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For years, Nora has convinced her parents, teachers and friends that she is nothing more than average; her brightest talent is on the soccer field. She takes college-level astronomy courses online and taught herself to understand Spanish by watching television. As he did with FRINDLE and THE SCHOOL STORY, Andrew Clements creates a perfect setting to raise the question of "What if?In short, she's a genius, but she hides her abilities from almost everyone because she doesn't want to be singled out. As an experiment, she is purposely scoring low to average on tests in order to show everyone that intelligence is not necessarily equal to your test scores. For anyone who has ever received a low test score and said, "I thought I did better than that! " and take it beyond simple answers while keeping the story believable.
Nora tells her parents that she does not wish to go into the advanced classes; she likes being â€›normal.’ She sees Stephen and goes over to him and thanks him for still being her friend and treating her like a normal person even though he now knows she is a genius.
Nora Rose Rowley is a genius, but don't tell anyone. I’ve been discovering facts about myself for a long time.
Most of the school goes along, and the teachers get very upset.
A school meeting is called to address the issue, and Stephen and Nora both address the teachers and parents and apologize for causing so much trouble.
However, she has been worried about being bullied and singled-out because of her intellect and has been moderating her grades her whole life to mask her intelligence.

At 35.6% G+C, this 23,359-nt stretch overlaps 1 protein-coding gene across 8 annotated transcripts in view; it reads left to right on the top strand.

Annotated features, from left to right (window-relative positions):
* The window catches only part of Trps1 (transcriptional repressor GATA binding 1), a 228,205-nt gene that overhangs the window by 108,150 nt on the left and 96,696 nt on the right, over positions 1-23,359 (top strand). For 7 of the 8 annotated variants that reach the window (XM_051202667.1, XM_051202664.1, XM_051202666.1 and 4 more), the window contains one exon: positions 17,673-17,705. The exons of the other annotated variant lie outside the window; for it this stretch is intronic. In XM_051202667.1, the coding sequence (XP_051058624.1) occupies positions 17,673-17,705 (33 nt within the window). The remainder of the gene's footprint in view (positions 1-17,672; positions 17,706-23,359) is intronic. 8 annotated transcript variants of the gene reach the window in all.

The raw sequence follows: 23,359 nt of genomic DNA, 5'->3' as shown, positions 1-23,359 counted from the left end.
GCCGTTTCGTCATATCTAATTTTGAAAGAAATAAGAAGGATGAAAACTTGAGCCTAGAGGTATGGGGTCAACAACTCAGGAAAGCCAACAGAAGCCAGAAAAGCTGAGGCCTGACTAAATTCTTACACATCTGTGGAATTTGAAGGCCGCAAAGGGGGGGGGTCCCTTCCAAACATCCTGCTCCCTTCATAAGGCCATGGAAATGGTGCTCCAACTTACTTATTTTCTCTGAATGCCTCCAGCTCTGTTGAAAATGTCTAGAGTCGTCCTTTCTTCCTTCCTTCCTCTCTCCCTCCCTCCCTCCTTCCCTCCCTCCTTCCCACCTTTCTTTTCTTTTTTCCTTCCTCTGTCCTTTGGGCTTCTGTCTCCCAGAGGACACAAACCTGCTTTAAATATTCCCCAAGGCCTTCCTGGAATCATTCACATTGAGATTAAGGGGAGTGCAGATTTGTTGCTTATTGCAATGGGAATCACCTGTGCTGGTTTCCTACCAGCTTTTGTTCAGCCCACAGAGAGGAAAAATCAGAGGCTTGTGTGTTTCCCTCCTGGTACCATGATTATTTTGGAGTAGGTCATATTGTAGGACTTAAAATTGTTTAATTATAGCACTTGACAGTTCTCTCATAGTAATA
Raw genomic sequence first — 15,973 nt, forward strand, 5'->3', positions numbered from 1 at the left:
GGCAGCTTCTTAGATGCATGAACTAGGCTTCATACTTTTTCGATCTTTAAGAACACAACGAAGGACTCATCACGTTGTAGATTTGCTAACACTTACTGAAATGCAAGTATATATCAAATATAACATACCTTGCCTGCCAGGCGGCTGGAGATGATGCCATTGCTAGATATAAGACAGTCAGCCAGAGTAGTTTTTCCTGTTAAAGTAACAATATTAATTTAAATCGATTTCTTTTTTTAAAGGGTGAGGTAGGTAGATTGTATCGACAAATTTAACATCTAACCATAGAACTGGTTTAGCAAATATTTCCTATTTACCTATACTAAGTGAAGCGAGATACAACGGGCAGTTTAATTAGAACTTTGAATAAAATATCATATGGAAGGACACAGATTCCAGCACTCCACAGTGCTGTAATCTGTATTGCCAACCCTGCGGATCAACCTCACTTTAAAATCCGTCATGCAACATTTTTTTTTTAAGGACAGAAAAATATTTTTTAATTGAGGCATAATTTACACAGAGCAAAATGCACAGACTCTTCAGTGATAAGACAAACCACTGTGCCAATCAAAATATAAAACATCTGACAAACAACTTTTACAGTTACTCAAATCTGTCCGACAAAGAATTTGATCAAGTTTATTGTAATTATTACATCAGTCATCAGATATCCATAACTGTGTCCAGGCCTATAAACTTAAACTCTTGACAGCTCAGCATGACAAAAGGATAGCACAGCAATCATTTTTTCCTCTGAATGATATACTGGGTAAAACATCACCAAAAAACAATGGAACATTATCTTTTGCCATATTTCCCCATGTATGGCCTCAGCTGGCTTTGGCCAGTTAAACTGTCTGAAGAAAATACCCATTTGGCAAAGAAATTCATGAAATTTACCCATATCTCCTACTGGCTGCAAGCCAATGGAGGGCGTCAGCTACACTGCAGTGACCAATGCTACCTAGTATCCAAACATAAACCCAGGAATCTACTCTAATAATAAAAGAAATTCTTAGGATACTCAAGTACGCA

Recently she noticed that Stephen’s self-esteem suffers because of his grades and because of a low standardized test score he recently received, and so she has decided to get failing grades in everything in order to demonstrate the problems with the school’s grading system.Suddenly the attention she's successfully avoided all her life is focused on her, and her secret is out. I had to go to school every day, and I had to sit there and take the tests and quizzes when they told me to. There was only about a block to go before our bus stop, but I couldn’t stand Stephen’s whining another second. And the thought came very clearly that a messy room was the least of my problems. I can remember the yellow-and-white diamond pattern on the plastic liner of my playpen and the taste of those biscuits I chewed on before my teeth popped through my gums. And lying there on my bed, I remembered back to when I thought everyone else was just like me. Whenever we got anywhere near each other, Ann’s planet usually crushed my planet. First Ann turned all the pieces picture-side up, and then she picked out all the pieces with straight edges.And that's when things start to get really complicated.... But I have a choice about when I look at my grades, and right now I choose not to. Stephen is my best friend, but I’m not sure he would have admitted it. He’d been having a hard time with his schoolwork for the past ten weeks, and he was obsessed with grades. Besides, the truth is, I was dying to know my spelling grade. Because that’s the way it seemed to me in the beginning. It was a Saturday morning right after I had learned how to walk, and Ann dumped a big, five-hundred-piece jigsaw puzzle onto the floor in our family room. Those were the frame pieces because Ann always puts the frame of a puzzle together first. I could see all the pieces at once and I could see exactly where each of them went. Then Ann got an idea, and it wasn’t a very nice one. This one-page guide includes a plot summary and brief analysis of is a children’s novel by Andrew Clements, published in 2004.Clements explores the modern education system’s focus on grades and standardized test scores through the lens of a young girl whose genius-level intelligence is belied by the poor grades she purposefully achieves in an effort to force her school and her family to reconsider how they judge intelligence.She noticed that one kid, Stephen, worked exceptionally hard at everything and never complained, and she became his best friend because she liked that so much.In fourth grade, the students must begin taking a standardized test called Connecticut Mastery Testing.Nora researches the tests in order to get a perfectly average score, but Stephen tries very hard and gets low scores, which depresses him.This led to Stephen experiencing stress and anxiety all the time.Nora then explains her reasoning: The focus on grades makes the kids who find school easy feel superior, and behave poorly, while the kids who have to work harder feel stupid, which is not fair.Nora finds some support among the teachers, who have their own misgivings about the focus on grades.